Are they in the FBI? This is some FBI level stuff.

Like, we could see this as part of the plot line of a comedic film about a retired spy/assassin who is trying their hand at parenting teenagers because their sister passed away and left the kids to them.

Dwayne Johnson would star.

Amy Poehler could play his kid's principal, who he may or may not have accidentally gassed one time when she walked in on him trying to dig though her files for intel. You're welcome, Hollywood.

That's literally the kind of thing this sounds like.

What do they mean they walked around and interviewed bouncers?

"I told Brett's dad where I was and he and I walked into the cafe together to retrieve our kids. After we returned home, my daughter confessed to trying to sneak into a gay club with Brett, who apparently is closeted to his parents and school. She was most upset that I outed Brett to his parents this way. But she has not given me any reason to trust her or her friend Brett given their behavior this weekend."
"Stricter rules are on the way. She continues to think I am the biggest villain in her entire world but really, if I hadn't installed an emergency phone in the car, I wouldn't have known the shenanigans these two were up to under the guise of studying. Sure, I violated her and Brett's privacy, but I feel it's justified."

There's that word again. Justified. Hmm....

Maybe we're just misreading this all. Maybe the child had some serious issues previously and needs to be chaperoned and supervised 24/7. So we dug through the comments looking for some clues.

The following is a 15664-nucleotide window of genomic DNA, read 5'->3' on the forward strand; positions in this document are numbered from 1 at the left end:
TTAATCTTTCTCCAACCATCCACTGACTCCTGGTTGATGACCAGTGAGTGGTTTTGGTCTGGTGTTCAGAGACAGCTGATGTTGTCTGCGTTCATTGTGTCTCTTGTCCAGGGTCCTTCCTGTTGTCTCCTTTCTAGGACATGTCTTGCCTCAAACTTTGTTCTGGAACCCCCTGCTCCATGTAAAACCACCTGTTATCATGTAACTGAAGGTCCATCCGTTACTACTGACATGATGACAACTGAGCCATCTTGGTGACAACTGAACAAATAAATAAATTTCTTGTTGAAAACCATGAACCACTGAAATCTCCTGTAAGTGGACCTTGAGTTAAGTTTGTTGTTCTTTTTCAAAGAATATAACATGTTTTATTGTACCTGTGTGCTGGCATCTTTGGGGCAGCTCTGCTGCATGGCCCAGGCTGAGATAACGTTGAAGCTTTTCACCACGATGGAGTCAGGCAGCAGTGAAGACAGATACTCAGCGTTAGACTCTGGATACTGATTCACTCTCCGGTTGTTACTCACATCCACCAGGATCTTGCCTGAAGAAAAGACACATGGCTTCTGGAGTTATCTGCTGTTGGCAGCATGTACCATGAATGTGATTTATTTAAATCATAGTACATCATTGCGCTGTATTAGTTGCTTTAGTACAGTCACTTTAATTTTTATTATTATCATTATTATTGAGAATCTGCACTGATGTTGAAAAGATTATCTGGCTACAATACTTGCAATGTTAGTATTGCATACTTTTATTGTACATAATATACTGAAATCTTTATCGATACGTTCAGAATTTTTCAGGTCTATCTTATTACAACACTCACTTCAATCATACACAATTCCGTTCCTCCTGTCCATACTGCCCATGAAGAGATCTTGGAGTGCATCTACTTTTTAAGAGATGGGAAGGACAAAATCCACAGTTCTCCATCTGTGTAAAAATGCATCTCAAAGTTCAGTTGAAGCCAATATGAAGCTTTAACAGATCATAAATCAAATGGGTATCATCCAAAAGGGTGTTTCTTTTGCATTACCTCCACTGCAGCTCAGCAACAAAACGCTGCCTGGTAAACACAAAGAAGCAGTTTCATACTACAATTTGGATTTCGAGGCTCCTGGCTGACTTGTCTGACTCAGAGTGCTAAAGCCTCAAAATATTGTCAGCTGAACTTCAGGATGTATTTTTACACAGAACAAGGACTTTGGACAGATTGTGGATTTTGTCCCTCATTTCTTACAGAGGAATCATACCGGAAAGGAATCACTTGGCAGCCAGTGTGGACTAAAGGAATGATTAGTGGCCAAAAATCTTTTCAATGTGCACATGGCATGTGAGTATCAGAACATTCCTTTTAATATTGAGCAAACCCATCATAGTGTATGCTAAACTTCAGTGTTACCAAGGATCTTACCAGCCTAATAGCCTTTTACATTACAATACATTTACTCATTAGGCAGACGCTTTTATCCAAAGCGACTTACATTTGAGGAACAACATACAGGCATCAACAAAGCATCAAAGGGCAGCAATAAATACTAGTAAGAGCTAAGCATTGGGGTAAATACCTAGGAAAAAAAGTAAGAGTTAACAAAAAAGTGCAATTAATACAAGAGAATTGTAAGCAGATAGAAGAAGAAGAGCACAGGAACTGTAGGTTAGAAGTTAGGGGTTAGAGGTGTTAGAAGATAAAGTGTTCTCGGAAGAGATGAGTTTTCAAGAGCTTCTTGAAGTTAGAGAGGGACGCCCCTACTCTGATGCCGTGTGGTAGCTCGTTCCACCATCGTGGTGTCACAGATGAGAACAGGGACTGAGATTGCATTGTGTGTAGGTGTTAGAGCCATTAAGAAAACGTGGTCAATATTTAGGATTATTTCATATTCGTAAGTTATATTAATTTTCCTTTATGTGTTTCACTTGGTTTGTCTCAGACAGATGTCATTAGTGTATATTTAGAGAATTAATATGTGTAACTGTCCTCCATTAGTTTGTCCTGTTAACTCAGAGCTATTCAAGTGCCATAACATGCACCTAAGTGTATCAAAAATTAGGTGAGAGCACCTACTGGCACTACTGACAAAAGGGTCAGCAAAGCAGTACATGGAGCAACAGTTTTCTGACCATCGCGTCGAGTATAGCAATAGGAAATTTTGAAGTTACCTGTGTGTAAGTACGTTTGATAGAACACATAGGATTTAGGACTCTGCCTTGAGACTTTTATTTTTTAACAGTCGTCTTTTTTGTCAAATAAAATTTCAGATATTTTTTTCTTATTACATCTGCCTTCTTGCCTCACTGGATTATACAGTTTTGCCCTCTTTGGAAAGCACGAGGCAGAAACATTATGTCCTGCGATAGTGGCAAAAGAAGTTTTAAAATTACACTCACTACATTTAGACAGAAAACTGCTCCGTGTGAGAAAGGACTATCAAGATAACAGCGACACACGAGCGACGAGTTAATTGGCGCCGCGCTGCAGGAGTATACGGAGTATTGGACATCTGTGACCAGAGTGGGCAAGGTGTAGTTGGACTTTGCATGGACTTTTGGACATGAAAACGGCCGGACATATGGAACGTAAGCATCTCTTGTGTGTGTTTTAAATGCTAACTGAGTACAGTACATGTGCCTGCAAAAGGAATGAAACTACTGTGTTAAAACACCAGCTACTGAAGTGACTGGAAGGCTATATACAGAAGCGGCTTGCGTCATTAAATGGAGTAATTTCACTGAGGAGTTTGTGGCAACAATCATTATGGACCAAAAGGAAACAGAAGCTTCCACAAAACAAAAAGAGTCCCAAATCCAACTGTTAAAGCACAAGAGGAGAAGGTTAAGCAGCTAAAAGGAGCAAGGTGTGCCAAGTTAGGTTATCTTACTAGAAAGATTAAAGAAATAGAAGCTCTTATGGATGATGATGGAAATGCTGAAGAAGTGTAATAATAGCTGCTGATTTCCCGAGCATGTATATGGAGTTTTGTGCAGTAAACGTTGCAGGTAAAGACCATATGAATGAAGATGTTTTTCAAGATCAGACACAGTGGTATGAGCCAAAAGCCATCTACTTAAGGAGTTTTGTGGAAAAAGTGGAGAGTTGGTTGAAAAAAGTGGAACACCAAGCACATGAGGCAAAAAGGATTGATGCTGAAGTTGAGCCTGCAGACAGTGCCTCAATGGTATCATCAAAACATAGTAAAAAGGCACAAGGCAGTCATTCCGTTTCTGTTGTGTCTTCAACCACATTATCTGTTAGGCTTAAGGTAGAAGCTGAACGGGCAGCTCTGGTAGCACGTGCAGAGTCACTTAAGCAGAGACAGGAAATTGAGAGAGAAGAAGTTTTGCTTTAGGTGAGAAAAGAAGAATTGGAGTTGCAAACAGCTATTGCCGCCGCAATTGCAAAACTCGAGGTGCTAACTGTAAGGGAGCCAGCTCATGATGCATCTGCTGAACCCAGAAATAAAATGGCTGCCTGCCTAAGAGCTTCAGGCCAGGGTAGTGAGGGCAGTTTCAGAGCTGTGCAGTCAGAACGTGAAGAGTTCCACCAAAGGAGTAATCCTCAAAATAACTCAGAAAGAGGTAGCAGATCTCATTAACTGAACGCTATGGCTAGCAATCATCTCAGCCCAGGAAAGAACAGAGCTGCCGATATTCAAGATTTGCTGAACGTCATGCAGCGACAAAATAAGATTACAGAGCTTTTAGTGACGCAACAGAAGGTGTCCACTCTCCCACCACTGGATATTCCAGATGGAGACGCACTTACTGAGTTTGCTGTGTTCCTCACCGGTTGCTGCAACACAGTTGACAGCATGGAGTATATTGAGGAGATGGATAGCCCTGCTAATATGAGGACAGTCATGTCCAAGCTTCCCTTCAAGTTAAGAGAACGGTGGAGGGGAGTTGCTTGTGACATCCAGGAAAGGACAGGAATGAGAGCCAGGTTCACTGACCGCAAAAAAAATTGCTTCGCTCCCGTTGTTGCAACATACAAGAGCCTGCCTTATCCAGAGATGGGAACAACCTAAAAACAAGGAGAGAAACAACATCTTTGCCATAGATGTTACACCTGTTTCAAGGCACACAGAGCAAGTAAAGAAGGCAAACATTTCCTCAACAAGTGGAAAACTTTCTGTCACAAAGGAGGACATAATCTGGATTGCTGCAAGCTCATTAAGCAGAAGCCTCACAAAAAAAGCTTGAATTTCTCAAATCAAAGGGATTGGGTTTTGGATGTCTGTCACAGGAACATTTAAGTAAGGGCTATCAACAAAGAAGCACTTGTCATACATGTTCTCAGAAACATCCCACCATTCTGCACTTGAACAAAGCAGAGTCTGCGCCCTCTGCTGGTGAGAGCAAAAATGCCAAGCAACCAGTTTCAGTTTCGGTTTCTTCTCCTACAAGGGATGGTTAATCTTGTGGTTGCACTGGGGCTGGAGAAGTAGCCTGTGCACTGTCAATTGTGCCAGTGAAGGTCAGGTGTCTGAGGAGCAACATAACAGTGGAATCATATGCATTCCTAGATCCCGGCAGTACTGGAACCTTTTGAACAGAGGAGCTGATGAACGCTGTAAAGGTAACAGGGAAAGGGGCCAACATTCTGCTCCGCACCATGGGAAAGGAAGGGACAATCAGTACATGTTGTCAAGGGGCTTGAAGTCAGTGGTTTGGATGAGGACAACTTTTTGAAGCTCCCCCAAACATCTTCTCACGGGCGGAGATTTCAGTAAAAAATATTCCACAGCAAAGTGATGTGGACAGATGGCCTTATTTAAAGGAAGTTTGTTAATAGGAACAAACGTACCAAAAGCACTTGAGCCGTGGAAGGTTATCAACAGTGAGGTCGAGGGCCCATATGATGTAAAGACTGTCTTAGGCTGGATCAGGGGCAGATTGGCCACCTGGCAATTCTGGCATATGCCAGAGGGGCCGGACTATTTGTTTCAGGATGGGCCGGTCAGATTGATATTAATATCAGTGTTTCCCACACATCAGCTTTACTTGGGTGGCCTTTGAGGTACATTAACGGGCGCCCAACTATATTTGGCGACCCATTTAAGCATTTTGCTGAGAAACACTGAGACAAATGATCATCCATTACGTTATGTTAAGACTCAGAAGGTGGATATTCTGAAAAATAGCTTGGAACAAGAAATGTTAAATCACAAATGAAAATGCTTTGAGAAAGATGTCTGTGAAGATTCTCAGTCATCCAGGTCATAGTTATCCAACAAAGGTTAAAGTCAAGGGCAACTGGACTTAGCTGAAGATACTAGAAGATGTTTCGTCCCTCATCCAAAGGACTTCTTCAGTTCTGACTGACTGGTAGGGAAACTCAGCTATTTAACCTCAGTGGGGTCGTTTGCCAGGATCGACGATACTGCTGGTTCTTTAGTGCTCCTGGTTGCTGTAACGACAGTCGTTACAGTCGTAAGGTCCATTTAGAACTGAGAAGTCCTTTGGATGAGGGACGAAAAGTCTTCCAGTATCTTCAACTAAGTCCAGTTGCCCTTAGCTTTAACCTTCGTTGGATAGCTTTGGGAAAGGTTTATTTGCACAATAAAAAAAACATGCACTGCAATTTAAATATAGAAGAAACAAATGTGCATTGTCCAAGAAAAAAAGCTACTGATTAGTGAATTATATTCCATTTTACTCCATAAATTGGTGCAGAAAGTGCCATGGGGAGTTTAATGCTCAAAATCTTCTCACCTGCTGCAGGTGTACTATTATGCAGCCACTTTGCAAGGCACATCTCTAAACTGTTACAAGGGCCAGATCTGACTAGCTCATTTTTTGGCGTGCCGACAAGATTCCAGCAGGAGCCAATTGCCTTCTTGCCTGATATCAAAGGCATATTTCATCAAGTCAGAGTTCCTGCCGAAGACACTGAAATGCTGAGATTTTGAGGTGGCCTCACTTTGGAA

That's where we find out that the child has always been pretty well behaved, actually. Except for the "7th grade incident."


An "incident"?

That could definitely be eye opening and change the way this looks, right?



"She found a way to crack my parental control password on her iphone when she was in 7th grade, and seems like she never learned her lesson, just upping the ante now. I thought she learned her lesson. Apparently she hasn't."

That's it. That's her big infraction.

She unlocked a password on her own phone. Now, if you don't have kids you might not realize just how much gets locked down when you have a parental control password on these phones.

You can't use Siri. You can't get on YouTube.

You have to ask for permission to use Google in some cases. Ya know, things a 7th grader might want or need to do.

The child's big offense, something so big it's still considered an "incident" years later was to unblock her phone so she could use it.


OK so we're essentially stalking a good kid, and that leads to outing a closeted child to their family. The daughter is more upset over the outing than the stalking (clearly she's used to it at this point) but the parent just cannot see where they're in any way wrong.

Their punishment for the child, by the way, was to shorten the leash even more and to humiliate her by involving people who had literally nothing to do with it.

"Now that she has lost phone and driving privileges, I may not need as many gadgets. She will also need to write a personal appreciation letter to her speech and debate coach for providing extra supervision to her while she is away on competitions and an explanation of why she needs extra supervision and check-ins by chaperones. I also know she will ditch the car and get rides from friends, that's why I will eventually have to give her a phone that she has to answer with the expectation of surprise facetimes." - Mysteryparent

The child's speech and debate coach had absolutely nothing to do with anything, but the parent is involving them by making them keep close tabs on the child specifically, and then making the kid confess to them like a sinner to a priest.

And don't think we didn't notice that phrase "as many gadgets." How many gadgets are there and why?

What is even happening? What do they mean "the expectation of surprise facetimes"?



Maybe it's just me, though.

Maybe I'm reading this all the wrong way.

Let's see how Reddit users felt.

"You're the a$hole. Kids do this sh!t because of parents like you. Quit f*cking stalking your child." - grumpyspudgal